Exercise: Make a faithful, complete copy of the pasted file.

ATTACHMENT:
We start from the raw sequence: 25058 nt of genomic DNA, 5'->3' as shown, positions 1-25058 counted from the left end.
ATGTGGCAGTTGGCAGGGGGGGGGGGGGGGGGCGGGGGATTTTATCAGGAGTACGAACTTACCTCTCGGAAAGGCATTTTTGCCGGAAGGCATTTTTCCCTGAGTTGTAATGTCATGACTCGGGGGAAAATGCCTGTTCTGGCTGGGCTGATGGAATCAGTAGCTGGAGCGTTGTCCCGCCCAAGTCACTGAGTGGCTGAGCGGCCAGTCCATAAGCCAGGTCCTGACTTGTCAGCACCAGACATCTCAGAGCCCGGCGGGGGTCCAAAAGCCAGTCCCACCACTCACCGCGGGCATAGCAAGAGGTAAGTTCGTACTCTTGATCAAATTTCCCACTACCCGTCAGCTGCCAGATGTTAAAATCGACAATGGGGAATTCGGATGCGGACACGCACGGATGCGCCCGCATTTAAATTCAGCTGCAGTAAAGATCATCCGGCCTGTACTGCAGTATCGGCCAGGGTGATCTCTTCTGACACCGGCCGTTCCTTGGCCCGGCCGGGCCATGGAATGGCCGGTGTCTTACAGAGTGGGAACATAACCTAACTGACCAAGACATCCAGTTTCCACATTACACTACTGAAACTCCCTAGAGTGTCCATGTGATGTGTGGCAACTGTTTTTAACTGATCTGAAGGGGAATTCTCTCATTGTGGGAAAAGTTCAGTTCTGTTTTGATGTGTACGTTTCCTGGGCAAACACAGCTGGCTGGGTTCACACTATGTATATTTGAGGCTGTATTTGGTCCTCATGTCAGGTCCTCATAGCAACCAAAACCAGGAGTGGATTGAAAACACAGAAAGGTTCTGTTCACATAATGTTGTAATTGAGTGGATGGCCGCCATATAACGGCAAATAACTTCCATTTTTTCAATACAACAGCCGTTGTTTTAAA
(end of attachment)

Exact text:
We start from the raw sequence: 25058 nt of genomic DNA, 5'->3' as shown, positions 1-25058 counted from the left end.
ATGTGGCAGTTGGCAGGGGGGGGGGGGGGGGGCGGGGGATTTTATCAGGAGTACGAACTTACCTCTCGGAAAGGCATTTTTGCCGGAAGGCATTTTTCCCTGAGTTGTAATGTCATGACTCGGGGGAAAATGCCTGTTCTGGCTGGGCTGATGGAATCAGTAGCTGGAGCGTTGTCCCGCCCAAGTCACTGAGTGGCTGAGCGGCCAGTCCATAAGCCAGGTCCTGACTTGTCAGCACCAGACATCTCAGAGCCCGGCGGGGGTCCAAAAGCCAGTCCCACCACTCACCGCGGGCATAGCAAGAGGTAAGTTCGTACTCTTGATCAAATTTCCCACTACCCGTCAGCTGCCAGATGTTAAAATCGACAATGGGGAATTCGGATGCGGACACGCACGGATGCGCCCGCATTTAAATTCAGCTGCAGTAAAGATCATCCGGCCTGTACTGCAGTATCGGCCAGGGTGATCTCTTCTGACACCGGCCGTTCCTTGGCCCGGCCGGGCCATGGAATGGCCGGTGTCTTACAGAGTGGGAACATAACCTAACTGACCAAGACATCCAGTTTCCACATTACACTACTGAAACTCCCTAGAGTGTCCATGTGATGTGTGGCAACTGTTTTTAACTGATCTGAAGGGGAATTCTCTCATTGTGGGAAAAGTTCAGTTCTGTTTTGATGTGTACGTTTCCTGGGCAAACACAGCTGGCTGGGTTCACACTATGTATATTTGAGGCTGTATTTGGTCCTCATGTCAGGTCCTCATAGCAACCAAAACCAGGAGTGGATTGAAAACACAGAAAGGTTCTGTTCACATAATGTTGTAATTGAGTGGATGGCCGCCATATAACGGCAAATAACTTCCATTTTTTCAATACAACAGCCGTTGTTTTAAA